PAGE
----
The history of the Chesapeake Bay Retriever contains one of the most interesting stories concerning the development of a canine breed. It is believed to descend from two "lesser" Newfoundland-type puppies rescued from a shipwrecked English brig near the coast of Maryland in 1807. One black and the other one brown in color, these puppies reportedly grew up to be excellent hunters and were crossed with Labradors, Otterhounds, Irish Water Spaniels, Bloodhounds, Newfoundlands, Curly-Coated Retrievers and local working dogs of Chesapeake Bay, creating one of the most capable water retrieving breeds in history. The Chessie maintained its popularity ever since it was standardized in 1885, and is commonly found in America, Canada, Britain and Europe.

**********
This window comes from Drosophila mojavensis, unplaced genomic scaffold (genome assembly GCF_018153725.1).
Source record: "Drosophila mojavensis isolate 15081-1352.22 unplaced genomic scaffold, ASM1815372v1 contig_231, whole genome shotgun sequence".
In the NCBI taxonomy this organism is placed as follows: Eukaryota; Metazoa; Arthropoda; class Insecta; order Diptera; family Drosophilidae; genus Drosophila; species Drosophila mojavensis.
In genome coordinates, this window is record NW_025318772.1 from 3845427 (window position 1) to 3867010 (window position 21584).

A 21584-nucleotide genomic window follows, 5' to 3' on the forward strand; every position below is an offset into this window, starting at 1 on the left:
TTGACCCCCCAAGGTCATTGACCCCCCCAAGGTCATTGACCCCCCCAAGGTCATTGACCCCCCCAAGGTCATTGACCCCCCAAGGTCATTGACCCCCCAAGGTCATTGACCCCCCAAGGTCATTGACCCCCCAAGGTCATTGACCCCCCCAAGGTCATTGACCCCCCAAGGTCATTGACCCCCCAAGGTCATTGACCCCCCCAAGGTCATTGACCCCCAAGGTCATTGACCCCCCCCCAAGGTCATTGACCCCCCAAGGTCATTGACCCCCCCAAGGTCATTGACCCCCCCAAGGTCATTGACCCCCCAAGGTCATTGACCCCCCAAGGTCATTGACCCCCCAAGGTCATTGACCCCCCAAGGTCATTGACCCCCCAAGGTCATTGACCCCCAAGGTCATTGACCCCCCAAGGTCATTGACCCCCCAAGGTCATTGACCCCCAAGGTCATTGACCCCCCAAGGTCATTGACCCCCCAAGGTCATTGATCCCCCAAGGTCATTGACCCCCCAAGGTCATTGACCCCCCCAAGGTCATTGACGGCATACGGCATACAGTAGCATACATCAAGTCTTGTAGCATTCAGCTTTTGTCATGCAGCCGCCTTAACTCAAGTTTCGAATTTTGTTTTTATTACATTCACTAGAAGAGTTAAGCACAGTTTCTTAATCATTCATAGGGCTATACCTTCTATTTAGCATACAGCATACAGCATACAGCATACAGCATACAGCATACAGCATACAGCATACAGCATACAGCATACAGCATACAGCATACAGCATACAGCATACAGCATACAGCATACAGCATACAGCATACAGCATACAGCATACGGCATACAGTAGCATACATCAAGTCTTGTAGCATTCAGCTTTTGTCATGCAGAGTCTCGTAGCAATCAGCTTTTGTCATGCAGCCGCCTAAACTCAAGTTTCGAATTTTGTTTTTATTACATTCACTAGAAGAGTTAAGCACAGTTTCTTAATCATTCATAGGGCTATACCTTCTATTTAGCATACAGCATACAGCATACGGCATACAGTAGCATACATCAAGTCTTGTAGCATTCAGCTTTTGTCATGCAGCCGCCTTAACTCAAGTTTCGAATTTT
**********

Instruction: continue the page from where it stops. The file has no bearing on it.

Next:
The Chesapeake Bay Retriever is an excellent swimmer and bird dog, praised for its resilience and remarkable scent-tracking and marking ability. Reserved with strange people and dogs, it is better suited for rural life, but can be seen kept as a family pet in many cities.
The water-resistant coat is oily, wavy and rough, accepted in solid brown, red, tan and shades of dead-grass and straw colorings. Average height is around 24 inches.